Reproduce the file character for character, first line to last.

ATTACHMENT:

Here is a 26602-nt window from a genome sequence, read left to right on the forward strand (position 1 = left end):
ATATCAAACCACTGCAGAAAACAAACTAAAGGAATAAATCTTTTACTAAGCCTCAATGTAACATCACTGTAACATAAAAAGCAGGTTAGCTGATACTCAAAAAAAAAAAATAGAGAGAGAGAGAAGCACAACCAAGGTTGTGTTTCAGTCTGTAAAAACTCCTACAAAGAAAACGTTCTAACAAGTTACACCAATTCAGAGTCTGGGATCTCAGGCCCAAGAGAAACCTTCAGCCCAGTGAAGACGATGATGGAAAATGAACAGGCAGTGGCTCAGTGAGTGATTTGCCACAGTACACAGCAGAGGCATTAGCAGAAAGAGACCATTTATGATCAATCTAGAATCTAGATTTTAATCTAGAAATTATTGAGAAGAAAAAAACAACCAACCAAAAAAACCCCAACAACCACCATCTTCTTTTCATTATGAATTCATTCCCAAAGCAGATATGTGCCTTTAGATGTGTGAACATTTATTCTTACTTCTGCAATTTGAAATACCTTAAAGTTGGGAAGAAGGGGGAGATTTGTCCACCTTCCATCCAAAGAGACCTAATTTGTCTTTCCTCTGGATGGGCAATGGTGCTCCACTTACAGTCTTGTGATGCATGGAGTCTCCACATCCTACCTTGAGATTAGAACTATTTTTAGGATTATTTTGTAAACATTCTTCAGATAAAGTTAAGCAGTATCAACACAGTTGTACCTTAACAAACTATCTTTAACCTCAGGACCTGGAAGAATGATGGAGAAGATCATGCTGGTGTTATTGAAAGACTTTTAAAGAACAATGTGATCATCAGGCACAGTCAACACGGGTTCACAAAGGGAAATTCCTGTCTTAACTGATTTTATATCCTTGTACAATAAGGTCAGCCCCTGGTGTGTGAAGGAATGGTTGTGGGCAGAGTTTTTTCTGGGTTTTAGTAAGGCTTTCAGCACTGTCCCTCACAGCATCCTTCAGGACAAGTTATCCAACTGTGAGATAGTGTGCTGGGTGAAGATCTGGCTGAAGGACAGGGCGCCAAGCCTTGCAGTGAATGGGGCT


Here is a 26602-nt window from a genome sequence, read left to right on the forward strand (position 1 = left end):
ATATCAAACCACTGCAGAAAACAAACTAAAGGAATAAATCTTTTACTAAGCCTCAATGTAACATCACTGTAACATAAAAAGCAGGTTAGCTGATACTCAAAAAAAAAAAATAGAGAGAGAGAGAAGCACAACCAAGGTTGTGTTTCAGTCTGTAAAAACTCCTACAAAGAAAACGTTCTAACAAGTTACACCAATTCAGAGTCTGGGATCTCAGGCCCAAGAGAAACCTTCAGCCCAGTGAAGACGATGATGGAAAATGAACAGGCAGTGGCTCAGTGAGTGATTTGCCACAGTACACAGCAGAGGCATTAGCAGAAAGAGACCATTTATGATCAATCTAGAATCTAGATTTTAATCTAGAAATTATTGAGAAGAAAAAAACAACCAACCAAAAAAACCCCAACAACCACCATCTTCTTTTCATTATGAATTCATTCCCAAAGCAGATATGTGCCTTTAGATGTGTGAACATTTATTCTTACTTCTGCAATTTGAAATACCTTAAAGTTGGGAAGAAGGGGGAGATTTGTCCACCTTCCATCCAAAGAGACCTAATTTGTCTTTCCTCTGGATGGGCAATGGTGCTCCACTTACAGTCTTGTGATGCATGGAGTCTCCACATCCTACCTTGAGATTAGAACTATTTTTAGGATTATTTTGTAAACATTCTTCAGATAAAGTTAAGCAGTATCAACACAGTTGTACCTTAACAAACTATCTTTAACCTCAGGACCTGGAAGAATGATGGAGAAGATCATGCTGGTGTTATTGAAAGACTTTTAAAGAACAATGTGATCATCAGGCACAGTCAACACGGGTTCACAAAGGGAAATTCCTGTCTTAACTGATTTTATATCCTTGTACAATAAGGTCAGCCCCTGGTGTGTGAAGGAATGGTTGTGGGCAGAGTTTTTTCTGGGTTTTAGTAAGGCTTTCAGCACTGTCCCTCACAGCATCCTTCAGGACAAGTTATCCAACTGTGAGATAGTGTGCTGGGTGAAGATCTGGCTGAAGGACAGGGCGCCAAGCCTTGCAGTGAATGGGGCT